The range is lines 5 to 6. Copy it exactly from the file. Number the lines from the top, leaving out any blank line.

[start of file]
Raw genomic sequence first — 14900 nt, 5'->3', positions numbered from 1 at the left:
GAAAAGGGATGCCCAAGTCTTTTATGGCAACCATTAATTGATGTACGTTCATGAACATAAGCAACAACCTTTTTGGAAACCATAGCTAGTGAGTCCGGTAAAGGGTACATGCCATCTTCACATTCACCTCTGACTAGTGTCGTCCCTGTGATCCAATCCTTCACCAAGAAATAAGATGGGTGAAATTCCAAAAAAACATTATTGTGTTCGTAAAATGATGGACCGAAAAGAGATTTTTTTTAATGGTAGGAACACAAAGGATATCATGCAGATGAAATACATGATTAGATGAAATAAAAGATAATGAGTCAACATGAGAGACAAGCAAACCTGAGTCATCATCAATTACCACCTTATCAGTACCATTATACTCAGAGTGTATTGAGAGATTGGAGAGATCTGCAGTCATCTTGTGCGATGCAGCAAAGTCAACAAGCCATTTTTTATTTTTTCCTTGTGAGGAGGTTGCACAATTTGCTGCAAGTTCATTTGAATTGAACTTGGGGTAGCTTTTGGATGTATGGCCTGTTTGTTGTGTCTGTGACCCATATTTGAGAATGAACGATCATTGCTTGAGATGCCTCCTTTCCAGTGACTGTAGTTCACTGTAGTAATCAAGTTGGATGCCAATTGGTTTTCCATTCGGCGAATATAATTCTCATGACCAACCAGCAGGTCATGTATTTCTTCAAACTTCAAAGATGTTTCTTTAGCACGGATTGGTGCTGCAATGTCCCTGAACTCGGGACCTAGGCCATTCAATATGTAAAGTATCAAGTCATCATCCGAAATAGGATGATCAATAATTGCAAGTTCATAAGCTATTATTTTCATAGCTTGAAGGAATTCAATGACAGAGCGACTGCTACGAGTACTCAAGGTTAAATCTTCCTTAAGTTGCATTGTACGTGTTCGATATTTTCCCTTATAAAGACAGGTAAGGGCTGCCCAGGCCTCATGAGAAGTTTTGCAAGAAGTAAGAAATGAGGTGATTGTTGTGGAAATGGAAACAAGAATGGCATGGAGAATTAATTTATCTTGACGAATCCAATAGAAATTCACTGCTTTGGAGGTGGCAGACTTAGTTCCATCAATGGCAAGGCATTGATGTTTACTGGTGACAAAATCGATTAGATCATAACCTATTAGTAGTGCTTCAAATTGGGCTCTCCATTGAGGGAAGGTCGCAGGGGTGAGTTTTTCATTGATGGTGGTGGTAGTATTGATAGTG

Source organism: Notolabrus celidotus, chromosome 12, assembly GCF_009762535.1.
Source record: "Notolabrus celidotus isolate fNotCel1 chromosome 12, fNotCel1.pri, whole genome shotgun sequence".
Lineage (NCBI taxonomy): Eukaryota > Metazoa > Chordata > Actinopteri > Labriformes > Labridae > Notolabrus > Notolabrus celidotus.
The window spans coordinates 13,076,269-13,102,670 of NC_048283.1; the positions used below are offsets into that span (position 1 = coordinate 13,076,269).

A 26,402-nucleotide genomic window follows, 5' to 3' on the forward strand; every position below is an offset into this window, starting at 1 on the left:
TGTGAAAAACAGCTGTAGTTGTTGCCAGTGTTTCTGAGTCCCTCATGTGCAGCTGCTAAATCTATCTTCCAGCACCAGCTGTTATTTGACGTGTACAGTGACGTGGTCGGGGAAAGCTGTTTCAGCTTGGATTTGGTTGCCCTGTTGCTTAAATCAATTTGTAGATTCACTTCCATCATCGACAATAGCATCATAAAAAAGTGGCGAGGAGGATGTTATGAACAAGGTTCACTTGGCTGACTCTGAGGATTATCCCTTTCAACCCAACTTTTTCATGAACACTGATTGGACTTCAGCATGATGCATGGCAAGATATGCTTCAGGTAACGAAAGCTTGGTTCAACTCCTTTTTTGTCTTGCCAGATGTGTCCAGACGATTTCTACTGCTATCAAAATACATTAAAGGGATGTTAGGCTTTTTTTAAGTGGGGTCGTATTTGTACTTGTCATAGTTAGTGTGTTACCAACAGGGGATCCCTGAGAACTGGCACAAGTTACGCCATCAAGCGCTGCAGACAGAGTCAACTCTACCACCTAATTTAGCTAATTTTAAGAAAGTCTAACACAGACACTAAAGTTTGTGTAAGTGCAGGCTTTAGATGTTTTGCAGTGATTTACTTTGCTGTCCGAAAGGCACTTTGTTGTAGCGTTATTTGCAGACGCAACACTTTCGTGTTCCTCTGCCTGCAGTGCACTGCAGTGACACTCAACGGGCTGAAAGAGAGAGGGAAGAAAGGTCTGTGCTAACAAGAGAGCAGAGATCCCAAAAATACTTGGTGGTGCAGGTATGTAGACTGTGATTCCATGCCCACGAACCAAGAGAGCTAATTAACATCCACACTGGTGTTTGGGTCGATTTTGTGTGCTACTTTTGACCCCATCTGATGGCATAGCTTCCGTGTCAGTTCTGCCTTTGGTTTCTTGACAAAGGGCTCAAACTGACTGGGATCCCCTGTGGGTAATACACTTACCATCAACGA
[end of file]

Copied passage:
Lineage (NCBI taxonomy): Eukaryota > Metazoa > Chordata > Actinopteri > Labriformes > Labridae > Notolabrus > Notolabrus celidotus.
The window spans coordinates 13,076,269-13,102,670 of NC_048283.1; the positions used below are offsets into that span (position 1 = coordinate 13,076,269).